It’s Saturday, enfin, the end of a bad week. I have a mild but well-deserved white wine hangover. Paris snoozes in the throes of pre-August abandon.
I don’t have a plan, as such, but I have a book and a picnic rug and the first hint of hunger rumbling in my belly.
I buy some tomatoes, an unapologetically large peach. Some fresh bread, cheese, a bottle of lemonade.
I wander into the covered market, blinking in the low light. I’ll buy some jambon serrano, I think.
‘Bonjour Madame,’ I begin, ‘just two slices of ham, please.’ I refrain from my usual, defensive, it’s-just-for-me speech.
She slices the ham, holding the first one up to the light, so I can approve the thickness.
‘You have a lovely accent, where are you from?’
I smile, she isn’t to know that this is a conversation I both love and despise; and conduct every other day. ‘Sydney,’ I explain, ‘But I’ve been in Paris for five years now.’
‘Well you can’t tell!’ A man wheeling vegetables to his neighbouring stand chimes in.
I wait, unclear if he’s referring to my pale skin, poor accent, or something else entirely.
‘I mean, because you’re still so charming! Parisians aren’t charming.’
I smile politely as my market stall lady dismisses him with a wave of her hand.
‘I was supposed to go to Australia, you know,’ she says, holding the package of ham close to her chest. ‘He was Italian, I met him on vacation. 15 years we wrote to each other. 15 years! Tu te rends compte?’
‘But you didn’t go?’ I ask.
‘No, the month the trip was planned I lost all of my family in an accident. Aeroplane. Horrible. All of them, all at once.’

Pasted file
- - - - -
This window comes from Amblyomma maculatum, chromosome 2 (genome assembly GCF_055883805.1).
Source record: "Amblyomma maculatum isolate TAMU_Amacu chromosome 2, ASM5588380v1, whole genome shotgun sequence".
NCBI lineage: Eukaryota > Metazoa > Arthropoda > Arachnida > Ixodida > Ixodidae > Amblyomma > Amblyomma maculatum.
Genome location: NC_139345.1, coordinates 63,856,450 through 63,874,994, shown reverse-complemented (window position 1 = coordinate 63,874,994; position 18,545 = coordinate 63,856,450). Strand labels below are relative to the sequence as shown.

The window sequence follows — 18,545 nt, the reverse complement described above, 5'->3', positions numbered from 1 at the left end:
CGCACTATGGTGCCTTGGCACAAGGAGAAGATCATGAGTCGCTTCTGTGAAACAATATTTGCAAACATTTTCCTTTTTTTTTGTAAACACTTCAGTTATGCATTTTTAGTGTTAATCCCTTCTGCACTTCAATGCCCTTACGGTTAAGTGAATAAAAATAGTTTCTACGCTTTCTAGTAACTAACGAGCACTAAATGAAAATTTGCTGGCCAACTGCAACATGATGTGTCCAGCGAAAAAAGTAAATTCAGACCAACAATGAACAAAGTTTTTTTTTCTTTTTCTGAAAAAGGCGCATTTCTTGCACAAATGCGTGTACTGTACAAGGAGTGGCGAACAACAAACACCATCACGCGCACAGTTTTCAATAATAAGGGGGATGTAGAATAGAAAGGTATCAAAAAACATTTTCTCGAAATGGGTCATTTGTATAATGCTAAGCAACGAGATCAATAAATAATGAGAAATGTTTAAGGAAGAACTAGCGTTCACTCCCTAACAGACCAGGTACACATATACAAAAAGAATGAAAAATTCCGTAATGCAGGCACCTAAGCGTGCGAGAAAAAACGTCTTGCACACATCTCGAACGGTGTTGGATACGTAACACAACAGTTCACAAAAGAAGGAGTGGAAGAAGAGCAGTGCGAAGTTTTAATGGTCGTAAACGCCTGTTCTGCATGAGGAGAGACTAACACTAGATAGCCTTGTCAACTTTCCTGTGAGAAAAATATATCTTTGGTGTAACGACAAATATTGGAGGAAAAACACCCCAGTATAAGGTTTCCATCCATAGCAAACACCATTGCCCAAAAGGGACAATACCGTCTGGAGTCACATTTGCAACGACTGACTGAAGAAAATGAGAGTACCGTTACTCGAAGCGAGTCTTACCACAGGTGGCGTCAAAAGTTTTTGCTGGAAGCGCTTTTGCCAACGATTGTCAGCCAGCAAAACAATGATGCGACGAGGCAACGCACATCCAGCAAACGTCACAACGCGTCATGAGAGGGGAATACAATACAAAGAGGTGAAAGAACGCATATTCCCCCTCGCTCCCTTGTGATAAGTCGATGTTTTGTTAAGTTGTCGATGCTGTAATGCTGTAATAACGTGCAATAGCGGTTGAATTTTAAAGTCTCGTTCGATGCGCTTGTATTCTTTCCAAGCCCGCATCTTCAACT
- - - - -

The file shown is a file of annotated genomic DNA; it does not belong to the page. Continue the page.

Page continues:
‘Oh, I’m so sorry,’ I say, uselessly.
‘But he just thought I didn’t want to come.’ She shrugs. ‘He’s married now. Could have been me.’
She isn’t to know that this has been the theme of my week, being forced to imagine those sister lives, the ghost lives, the ones we came so very close to living but through choice or circumstance instead, saluted from the shore.*
‘You know what I like best about Australians?’ I blink, as the vegetable-seller’s voice brings us back to the present. ‘They’re just my size,’ he says, snaking an arm around my neck.
‘Eh, ben, when you’re a garden gnome, you’re a garden gnome, hein!’ she tells him, snorting as he saunters off, mock-offended.
I smile at my new friend as I hand over the money and she releases the ham from her possession, but not before grasping my hand, and making me promise to come back soon.
I will, I say. I will.
*To paraphrase the great Cheryl Strayed